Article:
Giant multi-million dollar effort by researchers to bring back to life the decades-extinct Tasmanian tiger species.
His science fiction Jurassic Park it may come true, but with better outcomes for humanity and fauna insist scientists in Australia. The reason for the titanic effort of researchers, amounting to several million dollars, to bring back to nature, to “de-extinct” as they say, the species that has been extinct for decades of the Tasmanian tiger (thylacine or thylacine).
The last known living Tasmanian tiger died in the 1930s.
The team behind the ambitious scientific effort claims the species can be recreated using stem cells and gene-editing technology and the first follicle and could be re-introduced into the wild within 10 years.
The marsupial earned the nickname of the Tasmanian tiger for the stripes along its back – but it’s actually a marsupial.
We have released a 21-second newsreel clip featuring the last known images of the extinct Thylacine, filmed in 1935, has been digitized in 4K and released.
Be sure to check out the footage of this beautiful marsupial. #NFSAOpenOnline #TasmanianTigerhttps://t.co/s3JSAnmFck pic.twitter.com/FSRYXCTTMy
— NFSA -National Film and Sound Archive of Australia (@NFSAonline) May 19, 2020
The team of Australian and American scientists plans to get stem cells from a living marsupial species with similar DNA and then use gene-editing technology to “bring back” the extinct species – or… an extremely close approximation of it. This would represent a major achievement for the researchers attempting it, and requires a series of scientific breakthroughs.
“I now believe that in 10 years we could have our first live baby porpoise since they were hunted to extinction almost a century ago,” said Professor Andrew Pask, who is leading the research from the University of Melbourne.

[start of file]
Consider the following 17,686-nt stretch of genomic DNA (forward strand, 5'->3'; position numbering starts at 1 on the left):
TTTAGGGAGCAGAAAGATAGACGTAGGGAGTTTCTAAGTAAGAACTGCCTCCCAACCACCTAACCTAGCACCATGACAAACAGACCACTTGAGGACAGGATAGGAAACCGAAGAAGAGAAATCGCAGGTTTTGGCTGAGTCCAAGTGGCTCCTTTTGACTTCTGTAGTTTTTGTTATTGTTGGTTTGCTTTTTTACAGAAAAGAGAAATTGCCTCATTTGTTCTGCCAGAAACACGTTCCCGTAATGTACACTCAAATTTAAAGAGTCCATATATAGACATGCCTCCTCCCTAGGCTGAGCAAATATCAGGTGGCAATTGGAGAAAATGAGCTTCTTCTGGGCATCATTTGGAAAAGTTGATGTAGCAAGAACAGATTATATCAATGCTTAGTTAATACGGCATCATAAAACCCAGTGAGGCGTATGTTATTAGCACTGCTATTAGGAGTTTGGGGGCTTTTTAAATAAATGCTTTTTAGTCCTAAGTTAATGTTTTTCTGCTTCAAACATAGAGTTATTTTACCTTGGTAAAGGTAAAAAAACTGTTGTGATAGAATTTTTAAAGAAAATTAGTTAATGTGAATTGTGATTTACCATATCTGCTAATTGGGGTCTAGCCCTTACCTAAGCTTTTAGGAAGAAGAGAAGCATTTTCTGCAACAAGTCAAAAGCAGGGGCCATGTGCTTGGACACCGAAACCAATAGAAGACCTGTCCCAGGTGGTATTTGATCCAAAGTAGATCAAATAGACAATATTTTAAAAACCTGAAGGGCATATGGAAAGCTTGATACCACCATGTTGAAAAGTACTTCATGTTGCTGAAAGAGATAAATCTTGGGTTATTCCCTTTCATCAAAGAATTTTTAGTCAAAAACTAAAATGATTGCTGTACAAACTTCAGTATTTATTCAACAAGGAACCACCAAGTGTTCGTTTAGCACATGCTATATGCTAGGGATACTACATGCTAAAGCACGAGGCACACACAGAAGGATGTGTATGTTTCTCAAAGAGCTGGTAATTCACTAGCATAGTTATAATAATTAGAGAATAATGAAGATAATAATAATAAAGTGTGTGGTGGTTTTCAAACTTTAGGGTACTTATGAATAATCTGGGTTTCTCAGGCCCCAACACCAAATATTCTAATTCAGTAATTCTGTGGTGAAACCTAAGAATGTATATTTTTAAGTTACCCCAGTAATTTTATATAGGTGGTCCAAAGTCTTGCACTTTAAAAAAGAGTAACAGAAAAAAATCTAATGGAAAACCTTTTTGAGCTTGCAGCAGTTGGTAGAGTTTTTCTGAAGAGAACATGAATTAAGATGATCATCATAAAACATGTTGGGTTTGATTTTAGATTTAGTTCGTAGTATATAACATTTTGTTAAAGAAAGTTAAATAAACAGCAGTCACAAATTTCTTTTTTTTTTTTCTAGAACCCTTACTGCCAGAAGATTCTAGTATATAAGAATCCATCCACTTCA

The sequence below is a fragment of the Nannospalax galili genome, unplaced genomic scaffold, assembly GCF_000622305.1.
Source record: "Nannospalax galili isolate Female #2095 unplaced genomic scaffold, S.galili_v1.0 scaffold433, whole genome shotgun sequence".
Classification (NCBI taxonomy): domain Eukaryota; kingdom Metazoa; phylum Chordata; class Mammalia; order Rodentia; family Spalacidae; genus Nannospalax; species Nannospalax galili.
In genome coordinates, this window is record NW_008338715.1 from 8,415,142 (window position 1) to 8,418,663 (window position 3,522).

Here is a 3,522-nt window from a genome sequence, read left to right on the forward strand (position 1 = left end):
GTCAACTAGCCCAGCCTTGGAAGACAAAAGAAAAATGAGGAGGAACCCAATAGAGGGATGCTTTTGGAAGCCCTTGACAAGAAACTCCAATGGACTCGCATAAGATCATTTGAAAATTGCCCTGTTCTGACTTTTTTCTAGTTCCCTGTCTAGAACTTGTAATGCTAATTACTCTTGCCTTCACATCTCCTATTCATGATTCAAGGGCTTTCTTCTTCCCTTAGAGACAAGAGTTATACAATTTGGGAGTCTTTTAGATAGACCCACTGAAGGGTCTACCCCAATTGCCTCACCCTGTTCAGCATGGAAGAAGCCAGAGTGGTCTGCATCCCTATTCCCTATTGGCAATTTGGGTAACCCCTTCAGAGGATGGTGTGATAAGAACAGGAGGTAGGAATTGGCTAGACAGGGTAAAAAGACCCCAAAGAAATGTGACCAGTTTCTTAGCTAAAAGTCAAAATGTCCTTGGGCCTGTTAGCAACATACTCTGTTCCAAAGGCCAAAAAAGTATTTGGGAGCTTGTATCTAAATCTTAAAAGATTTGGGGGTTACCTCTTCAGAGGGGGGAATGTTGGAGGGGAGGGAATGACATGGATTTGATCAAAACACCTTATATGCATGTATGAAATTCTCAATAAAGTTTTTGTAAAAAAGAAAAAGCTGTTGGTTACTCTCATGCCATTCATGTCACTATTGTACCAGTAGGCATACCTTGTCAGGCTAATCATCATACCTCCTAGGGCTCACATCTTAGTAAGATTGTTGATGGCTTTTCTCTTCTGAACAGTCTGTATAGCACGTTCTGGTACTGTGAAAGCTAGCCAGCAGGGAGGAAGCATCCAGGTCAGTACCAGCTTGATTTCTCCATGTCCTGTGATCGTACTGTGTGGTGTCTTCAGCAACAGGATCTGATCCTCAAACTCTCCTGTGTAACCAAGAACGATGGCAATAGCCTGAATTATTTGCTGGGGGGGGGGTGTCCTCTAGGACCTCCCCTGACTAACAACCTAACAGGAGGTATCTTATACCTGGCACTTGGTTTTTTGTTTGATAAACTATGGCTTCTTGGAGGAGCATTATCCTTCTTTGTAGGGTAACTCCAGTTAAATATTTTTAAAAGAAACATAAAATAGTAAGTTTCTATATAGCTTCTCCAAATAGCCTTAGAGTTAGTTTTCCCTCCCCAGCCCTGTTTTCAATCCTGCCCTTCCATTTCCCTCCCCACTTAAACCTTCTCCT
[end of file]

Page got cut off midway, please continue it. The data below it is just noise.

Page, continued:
The population of Tasmanian tigers declined when humans arrived in Australia tens of thousands of years ago and further declined when dingoes – a species of wild dog – appeared. Eventually, the marsupial was hunted to extinction in Tasmania as well.
The last captive Tasmanian tiger has died in a zoo in Tasmania in 1936.
If scientists succeeded in reintroducing the animal into the wild, it would mark the first “de-extinction” event in history, but many scientists strongly doubt that this is possible, calling it science fiction.
As Associate Professor Jeremy Austin of the Australian Center for Ancient DNA commented to the Australian newspaper Sydney Morning Herald the project “is more about media attention for scientists and less about serious science”.
Read the News today and get the latest news. Follow us on Google News and be the first to learn all the news from Skai.gr.
I have worked in the news industry for over 10 years. I have a vast amount of experience in covering health news. I am also an author at News Bulletin 247. I am highly experienced and knowledgeable in this field. I am a hard worker and always deliver quality work. I am a reliable source of information and always provide accurate information.